When purchasing a building, an allocation of the purchase price between land and construction must be made. This allowance will be used to determine the annual depreciation expense of the building for tax purposes and financial statements. Although there is no single formula that can be used every time an assignment is made, you must be able to defend the assignment between land and construction in case the assignment is questioned by a tax agency.
- Check the documents closing the purchase of the building and land. The full purchase price must be assigned between the land, construction and closing costs. Closing costs consist of the shares of securities, registration fees and attorney fees associated with the purchase. The closing costs will be capitalized, recorded as an asset in the balance sheet and amortized over the useful life of the property. The portion of the purchase price assigned to the land will not be depreciated. The portion of the purchase price allocated to the building will be depreciated over a useful life of 39 years.
- Assigns the purchase price between the land and the building based on the fair market values of each component according to the date of purchase. This assignment is subject to professional judgment. A good approximation rule to use when assigning the purchase price between the land and the building is rule 20/80. The building is the largest asset, representing approximately 80% of the purchase price. The land is the smallest asset, representing approximately 20% of the purchase price.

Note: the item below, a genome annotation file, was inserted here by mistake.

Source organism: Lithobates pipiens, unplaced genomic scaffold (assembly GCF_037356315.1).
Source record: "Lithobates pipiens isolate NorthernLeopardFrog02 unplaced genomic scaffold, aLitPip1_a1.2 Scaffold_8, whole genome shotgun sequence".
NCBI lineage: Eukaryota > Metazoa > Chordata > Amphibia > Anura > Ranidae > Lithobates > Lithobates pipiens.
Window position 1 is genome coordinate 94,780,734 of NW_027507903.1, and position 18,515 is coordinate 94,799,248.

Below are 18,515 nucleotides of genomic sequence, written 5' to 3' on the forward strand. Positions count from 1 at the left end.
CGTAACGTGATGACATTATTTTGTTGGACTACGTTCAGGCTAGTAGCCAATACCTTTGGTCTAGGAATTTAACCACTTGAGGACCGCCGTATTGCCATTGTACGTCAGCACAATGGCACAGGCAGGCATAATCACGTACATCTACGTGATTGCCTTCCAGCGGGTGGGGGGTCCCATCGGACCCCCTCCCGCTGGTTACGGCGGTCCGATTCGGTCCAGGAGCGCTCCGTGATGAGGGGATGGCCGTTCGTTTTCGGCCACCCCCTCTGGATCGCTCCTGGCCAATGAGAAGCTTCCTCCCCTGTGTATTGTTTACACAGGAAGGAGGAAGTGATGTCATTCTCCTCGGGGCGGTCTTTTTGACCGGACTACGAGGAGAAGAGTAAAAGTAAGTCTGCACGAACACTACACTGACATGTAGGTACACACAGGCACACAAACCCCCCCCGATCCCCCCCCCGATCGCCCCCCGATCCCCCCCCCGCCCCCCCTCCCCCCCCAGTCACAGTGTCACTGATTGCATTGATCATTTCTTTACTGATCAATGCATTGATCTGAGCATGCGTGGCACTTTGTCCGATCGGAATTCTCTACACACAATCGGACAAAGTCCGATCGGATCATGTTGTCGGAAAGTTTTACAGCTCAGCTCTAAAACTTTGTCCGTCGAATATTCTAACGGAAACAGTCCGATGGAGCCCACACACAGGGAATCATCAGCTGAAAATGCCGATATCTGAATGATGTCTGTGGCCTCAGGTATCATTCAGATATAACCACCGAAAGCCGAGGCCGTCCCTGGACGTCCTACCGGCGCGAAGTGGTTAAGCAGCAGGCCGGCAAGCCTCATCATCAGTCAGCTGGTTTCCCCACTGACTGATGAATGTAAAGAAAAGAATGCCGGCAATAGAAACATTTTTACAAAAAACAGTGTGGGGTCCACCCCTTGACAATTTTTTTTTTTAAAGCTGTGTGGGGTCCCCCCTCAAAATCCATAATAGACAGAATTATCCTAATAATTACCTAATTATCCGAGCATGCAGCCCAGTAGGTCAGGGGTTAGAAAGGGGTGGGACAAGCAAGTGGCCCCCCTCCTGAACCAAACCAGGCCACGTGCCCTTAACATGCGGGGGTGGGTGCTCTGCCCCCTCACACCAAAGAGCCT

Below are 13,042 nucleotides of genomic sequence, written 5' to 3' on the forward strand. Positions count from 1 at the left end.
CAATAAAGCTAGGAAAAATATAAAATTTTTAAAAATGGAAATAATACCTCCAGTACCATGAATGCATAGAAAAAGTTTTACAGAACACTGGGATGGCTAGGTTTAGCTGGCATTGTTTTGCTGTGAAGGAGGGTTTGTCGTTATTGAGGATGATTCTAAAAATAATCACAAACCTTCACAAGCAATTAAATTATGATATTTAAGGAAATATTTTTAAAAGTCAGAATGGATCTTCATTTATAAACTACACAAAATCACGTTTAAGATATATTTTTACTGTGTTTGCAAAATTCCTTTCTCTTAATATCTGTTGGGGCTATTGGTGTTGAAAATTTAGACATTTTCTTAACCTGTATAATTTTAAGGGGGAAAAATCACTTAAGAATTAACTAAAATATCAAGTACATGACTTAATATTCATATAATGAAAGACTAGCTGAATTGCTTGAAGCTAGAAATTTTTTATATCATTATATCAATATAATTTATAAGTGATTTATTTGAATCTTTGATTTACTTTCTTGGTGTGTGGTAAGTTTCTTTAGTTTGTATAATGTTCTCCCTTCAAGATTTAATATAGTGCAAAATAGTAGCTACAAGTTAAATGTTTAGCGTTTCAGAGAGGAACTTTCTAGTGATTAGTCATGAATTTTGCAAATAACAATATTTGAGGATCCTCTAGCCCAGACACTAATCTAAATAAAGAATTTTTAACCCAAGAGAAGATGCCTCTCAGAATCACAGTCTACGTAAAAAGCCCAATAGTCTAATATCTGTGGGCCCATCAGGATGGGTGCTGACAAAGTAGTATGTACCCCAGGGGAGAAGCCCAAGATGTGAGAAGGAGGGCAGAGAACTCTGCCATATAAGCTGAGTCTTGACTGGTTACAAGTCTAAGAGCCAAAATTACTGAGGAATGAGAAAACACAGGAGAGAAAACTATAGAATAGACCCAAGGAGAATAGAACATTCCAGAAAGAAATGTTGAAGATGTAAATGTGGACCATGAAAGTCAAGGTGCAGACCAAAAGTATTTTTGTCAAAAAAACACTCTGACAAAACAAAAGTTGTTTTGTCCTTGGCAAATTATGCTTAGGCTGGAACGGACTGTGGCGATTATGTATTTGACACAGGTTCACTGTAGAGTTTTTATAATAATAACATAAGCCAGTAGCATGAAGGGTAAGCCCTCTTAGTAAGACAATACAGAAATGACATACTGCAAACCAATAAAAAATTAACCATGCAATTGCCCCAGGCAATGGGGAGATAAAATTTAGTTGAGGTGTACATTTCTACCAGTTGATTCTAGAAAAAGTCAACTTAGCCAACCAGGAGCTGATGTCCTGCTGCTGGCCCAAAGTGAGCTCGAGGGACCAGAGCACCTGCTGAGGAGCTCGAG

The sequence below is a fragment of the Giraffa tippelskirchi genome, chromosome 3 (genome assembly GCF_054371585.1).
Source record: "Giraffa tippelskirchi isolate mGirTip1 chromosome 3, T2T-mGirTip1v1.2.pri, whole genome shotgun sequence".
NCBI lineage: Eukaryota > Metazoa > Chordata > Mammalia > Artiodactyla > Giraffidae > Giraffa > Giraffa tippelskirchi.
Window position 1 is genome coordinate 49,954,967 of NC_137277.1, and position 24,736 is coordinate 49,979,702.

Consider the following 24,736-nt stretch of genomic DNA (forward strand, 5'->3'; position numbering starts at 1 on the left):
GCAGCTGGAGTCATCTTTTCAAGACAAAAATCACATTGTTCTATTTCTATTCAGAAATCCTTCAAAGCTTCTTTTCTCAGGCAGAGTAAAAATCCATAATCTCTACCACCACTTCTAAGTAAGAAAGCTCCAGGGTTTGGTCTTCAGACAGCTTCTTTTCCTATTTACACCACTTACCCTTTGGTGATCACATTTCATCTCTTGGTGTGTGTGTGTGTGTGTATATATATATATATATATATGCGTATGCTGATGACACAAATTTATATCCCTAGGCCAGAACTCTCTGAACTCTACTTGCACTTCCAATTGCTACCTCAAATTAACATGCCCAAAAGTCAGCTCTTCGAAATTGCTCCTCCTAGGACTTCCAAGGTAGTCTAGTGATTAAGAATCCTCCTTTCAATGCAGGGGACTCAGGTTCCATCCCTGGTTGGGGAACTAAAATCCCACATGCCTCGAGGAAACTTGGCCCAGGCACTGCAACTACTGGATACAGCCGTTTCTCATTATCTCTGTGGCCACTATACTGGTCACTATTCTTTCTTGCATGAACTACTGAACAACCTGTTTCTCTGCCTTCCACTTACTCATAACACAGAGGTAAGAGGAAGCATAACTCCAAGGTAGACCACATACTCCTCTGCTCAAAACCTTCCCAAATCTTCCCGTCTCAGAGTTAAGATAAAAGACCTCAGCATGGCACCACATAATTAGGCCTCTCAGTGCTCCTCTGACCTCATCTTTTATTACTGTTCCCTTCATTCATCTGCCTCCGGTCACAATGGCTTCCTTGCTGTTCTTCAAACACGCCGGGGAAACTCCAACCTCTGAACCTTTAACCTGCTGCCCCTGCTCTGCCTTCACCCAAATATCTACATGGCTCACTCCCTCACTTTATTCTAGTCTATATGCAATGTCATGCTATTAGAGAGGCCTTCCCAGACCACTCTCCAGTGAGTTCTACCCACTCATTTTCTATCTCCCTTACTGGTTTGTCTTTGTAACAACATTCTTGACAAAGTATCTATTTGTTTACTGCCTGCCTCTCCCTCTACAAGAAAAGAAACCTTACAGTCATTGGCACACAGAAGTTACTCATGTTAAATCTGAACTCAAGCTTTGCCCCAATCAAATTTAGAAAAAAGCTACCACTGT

- Determine an allocation ratio by reviewing property tax assessments. Property tax assessments will provide a total assessed value of property, land and building, as well as a value for the building itself and the land itself. Calculate the ratio of the land value to the total property valuation and the proportion of the building value to the total property valuation. For example, if the valuation of the property was US $ 500,000, the land was US $ 100,000 and the building was US $ 400,000, the land would be 20% of the appraised value and the building would be 80%.
- Test the ratio calculated to ensure good judgment. For example, if you bought an apartment building with a yard, the value attributable to the land would be greater than if you purchased a corporate building with parking lots and picnic area. Remember that all buildings are built above ground. Even in the case of a city building without recreational areas or parking, the building rests on land. There must be some portion of the purchase price assigned to the land.